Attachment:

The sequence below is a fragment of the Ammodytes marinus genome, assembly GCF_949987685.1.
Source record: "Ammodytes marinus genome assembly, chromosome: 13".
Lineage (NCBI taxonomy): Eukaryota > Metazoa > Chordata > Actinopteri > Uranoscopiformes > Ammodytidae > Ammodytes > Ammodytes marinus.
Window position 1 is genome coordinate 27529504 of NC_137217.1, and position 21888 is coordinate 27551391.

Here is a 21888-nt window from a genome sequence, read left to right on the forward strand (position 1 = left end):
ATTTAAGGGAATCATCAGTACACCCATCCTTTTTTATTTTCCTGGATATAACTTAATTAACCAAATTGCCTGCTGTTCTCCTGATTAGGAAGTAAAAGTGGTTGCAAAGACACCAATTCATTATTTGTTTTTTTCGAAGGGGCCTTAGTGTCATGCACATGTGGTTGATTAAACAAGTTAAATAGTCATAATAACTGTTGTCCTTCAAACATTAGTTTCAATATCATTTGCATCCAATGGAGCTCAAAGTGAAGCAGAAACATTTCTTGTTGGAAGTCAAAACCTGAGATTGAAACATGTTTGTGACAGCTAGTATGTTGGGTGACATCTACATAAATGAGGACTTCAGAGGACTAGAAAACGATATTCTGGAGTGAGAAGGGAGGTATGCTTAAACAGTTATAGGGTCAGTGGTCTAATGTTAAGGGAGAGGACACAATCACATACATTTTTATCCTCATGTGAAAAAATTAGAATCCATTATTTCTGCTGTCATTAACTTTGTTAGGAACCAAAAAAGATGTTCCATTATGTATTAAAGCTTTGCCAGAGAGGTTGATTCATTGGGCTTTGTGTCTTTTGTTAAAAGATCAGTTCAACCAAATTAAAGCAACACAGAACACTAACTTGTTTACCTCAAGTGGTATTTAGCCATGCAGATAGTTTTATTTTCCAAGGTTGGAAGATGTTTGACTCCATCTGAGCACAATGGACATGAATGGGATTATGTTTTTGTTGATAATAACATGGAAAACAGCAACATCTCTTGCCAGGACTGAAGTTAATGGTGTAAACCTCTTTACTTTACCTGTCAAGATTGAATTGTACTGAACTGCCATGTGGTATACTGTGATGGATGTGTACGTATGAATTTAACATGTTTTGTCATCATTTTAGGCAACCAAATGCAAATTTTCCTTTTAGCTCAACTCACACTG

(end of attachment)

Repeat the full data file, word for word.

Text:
The sequence below is a fragment of the Ammodytes marinus genome, assembly GCF_949987685.1.
Source record: "Ammodytes marinus genome assembly, chromosome: 13".
Lineage (NCBI taxonomy): Eukaryota > Metazoa > Chordata > Actinopteri > Uranoscopiformes > Ammodytidae > Ammodytes > Ammodytes marinus.
Window position 1 is genome coordinate 27529504 of NC_137217.1, and position 21888 is coordinate 27551391.

Here is a 21888-nt window from a genome sequence, read left to right on the forward strand (position 1 = left end):
ATTTAAGGGAATCATCAGTACACCCATCCTTTTTTATTTTCCTGGATATAACTTAATTAACCAAATTGCCTGCTGTTCTCCTGATTAGGAAGTAAAAGTGGTTGCAAAGACACCAATTCATTATTTGTTTTTTTCGAAGGGGCCTTAGTGTCATGCACATGTGGTTGATTAAACAAGTTAAATAGTCATAATAACTGTTGTCCTTCAAACATTAGTTTCAATATCATTTGCATCCAATGGAGCTCAAAGTGAAGCAGAAACATTTCTTGTTGGAAGTCAAAACCTGAGATTGAAACATGTTTGTGACAGCTAGTATGTTGGGTGACATCTACATAAATGAGGACTTCAGAGGACTAGAAAACGATATTCTGGAGTGAGAAGGGAGGTATGCTTAAACAGTTATAGGGTCAGTGGTCTAATGTTAAGGGAGAGGACACAATCACATACATTTTTATCCTCATGTGAAAAAATTAGAATCCATTATTTCTGCTGTCATTAACTTTGTTAGGAACCAAAAAAGATGTTCCATTATGTATTAAAGCTTTGCCAGAGAGGTTGATTCATTGGGCTTTGTGTCTTTTGTTAAAAGATCAGTTCAACCAAATTAAAGCAACACAGAACACTAACTTGTTTACCTCAAGTGGTATTTAGCCATGCAGATAGTTTTATTTTCCAAGGTTGGAAGATGTTTGACTCCATCTGAGCACAATGGACATGAATGGGATTATGTTTTTGTTGATAATAACATGGAAAACAGCAACATCTCTTGCCAGGACTGAAGTTAATGGTGTAAACCTCTTTACTTTACCTGTCAAGATTGAATTGTACTGAACTGCCATGTGGTATACTGTGATGGATGTGTACGTATGAATTTAACATGTTTTGTCATCATTTTAGGCAACCAAATGCAAATTTTCCTTTTAGCTCAACTCACACTG